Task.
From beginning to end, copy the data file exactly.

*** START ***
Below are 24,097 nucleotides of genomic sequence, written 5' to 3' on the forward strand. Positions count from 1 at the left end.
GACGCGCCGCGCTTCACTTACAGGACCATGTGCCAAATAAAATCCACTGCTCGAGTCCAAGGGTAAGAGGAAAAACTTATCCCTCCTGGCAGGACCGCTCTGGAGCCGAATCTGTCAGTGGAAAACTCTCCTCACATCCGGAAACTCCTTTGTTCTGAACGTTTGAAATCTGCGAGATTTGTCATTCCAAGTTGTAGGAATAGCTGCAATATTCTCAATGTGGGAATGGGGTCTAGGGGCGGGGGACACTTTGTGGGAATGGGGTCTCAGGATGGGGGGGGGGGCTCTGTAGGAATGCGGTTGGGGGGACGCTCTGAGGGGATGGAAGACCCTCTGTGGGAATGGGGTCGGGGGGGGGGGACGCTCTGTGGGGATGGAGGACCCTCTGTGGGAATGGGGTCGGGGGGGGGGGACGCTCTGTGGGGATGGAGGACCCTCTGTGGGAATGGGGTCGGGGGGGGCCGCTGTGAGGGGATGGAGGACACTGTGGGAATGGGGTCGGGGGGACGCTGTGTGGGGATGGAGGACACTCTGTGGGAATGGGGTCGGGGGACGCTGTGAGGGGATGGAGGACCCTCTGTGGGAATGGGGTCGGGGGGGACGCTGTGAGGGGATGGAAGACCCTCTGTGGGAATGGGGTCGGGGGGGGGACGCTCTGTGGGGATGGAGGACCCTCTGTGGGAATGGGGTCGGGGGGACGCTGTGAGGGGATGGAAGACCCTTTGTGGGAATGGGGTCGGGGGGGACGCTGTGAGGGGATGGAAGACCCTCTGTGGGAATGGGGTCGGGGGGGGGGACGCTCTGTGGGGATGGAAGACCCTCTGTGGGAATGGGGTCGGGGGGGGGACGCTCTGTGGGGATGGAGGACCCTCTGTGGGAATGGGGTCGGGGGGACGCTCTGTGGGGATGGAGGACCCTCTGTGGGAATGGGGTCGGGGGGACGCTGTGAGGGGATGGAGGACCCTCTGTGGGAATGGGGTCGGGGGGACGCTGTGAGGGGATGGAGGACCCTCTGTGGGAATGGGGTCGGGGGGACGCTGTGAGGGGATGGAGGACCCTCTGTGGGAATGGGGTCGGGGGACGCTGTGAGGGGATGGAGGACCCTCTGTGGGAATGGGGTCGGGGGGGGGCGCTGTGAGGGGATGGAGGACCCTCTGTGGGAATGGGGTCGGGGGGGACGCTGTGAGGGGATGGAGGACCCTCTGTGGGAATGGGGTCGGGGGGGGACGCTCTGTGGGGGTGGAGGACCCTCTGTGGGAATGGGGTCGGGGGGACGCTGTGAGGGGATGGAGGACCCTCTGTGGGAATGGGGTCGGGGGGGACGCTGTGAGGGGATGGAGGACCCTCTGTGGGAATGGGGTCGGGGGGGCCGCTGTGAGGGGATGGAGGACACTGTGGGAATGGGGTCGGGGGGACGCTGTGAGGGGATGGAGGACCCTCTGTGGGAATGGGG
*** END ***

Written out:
Below are 24,097 nucleotides of genomic sequence, written 5' to 3' on the forward strand. Positions count from 1 at the left end.
GACGCGCCGCGCTTCACTTACAGGACCATGTGCCAAATAAAATCCACTGCTCGAGTCCAAGGGTAAGAGGAAAAACTTATCCCTCCTGGCAGGACCGCTCTGGAGCCGAATCTGTCAGTGGAAAACTCTCCTCACATCCGGAAACTCCTTTGTTCTGAACGTTTGAAATCTGCGAGATTTGTCATTCCAAGTTGTAGGAATAGCTGCAATATTCTCAATGTGGGAATGGGGTCTAGGGGCGGGGGACACTTTGTGGGAATGGGGTCTCAGGATGGGGGGGGGGGCTCTGTAGGAATGCGGTTGGGGGGACGCTCTGAGGGGATGGAAGACCCTCTGTGGGAATGGGGTCGGGGGGGGGGGACGCTCTGTGGGGATGGAGGACCCTCTGTGGGAATGGGGTCGGGGGGGGGGGACGCTCTGTGGGGATGGAGGACCCTCTGTGGGAATGGGGTCGGGGGGGGCCGCTGTGAGGGGATGGAGGACACTGTGGGAATGGGGTCGGGGGGACGCTGTGTGGGGATGGAGGACACTCTGTGGGAATGGGGTCGGGGGACGCTGTGAGGGGATGGAGGACCCTCTGTGGGAATGGGGTCGGGGGGGACGCTGTGAGGGGATGGAAGACCCTCTGTGGGAATGGGGTCGGGGGGGGGACGCTCTGTGGGGATGGAGGACCCTCTGTGGGAATGGGGTCGGGGGGACGCTGTGAGGGGATGGAAGACCCTTTGTGGGAATGGGGTCGGGGGGGACGCTGTGAGGGGATGGAAGACCCTCTGTGGGAATGGGGTCGGGGGGGGGGACGCTCTGTGGGGATGGAAGACCCTCTGTGGGAATGGGGTCGGGGGGGGGACGCTCTGTGGGGATGGAGGACCCTCTGTGGGAATGGGGTCGGGGGGACGCTCTGTGGGGATGGAGGACCCTCTGTGGGAATGGGGTCGGGGGGACGCTGTGAGGGGATGGAGGACCCTCTGTGGGAATGGGGTCGGGGGGACGCTGTGAGGGGATGGAGGACCCTCTGTGGGAATGGGGTCGGGGGGACGCTGTGAGGGGATGGAGGACCCTCTGTGGGAATGGGGTCGGGGGACGCTGTGAGGGGATGGAGGACCCTCTGTGGGAATGGGGTCGGGGGGGGGCGCTGTGAGGGGATGGAGGACCCTCTGTGGGAATGGGGTCGGGGGGGACGCTGTGAGGGGATGGAGGACCCTCTGTGGGAATGGGGTCGGGGGGGGACGCTCTGTGGGGGTGGAGGACCCTCTGTGGGAATGGGGTCGGGGGGACGCTGTGAGGGGATGGAGGACCCTCTGTGGGAATGGGGTCGGGGGGGACGCTGTGAGGGGATGGAGGACCCTCTGTGGGAATGGGGTCGGGGGGGCCGCTGTGAGGGGATGGAGGACACTGTGGGAATGGGGTCGGGGGGACGCTGTGAGGGGATGGAGGACCCTCTGTGGGAATGGGG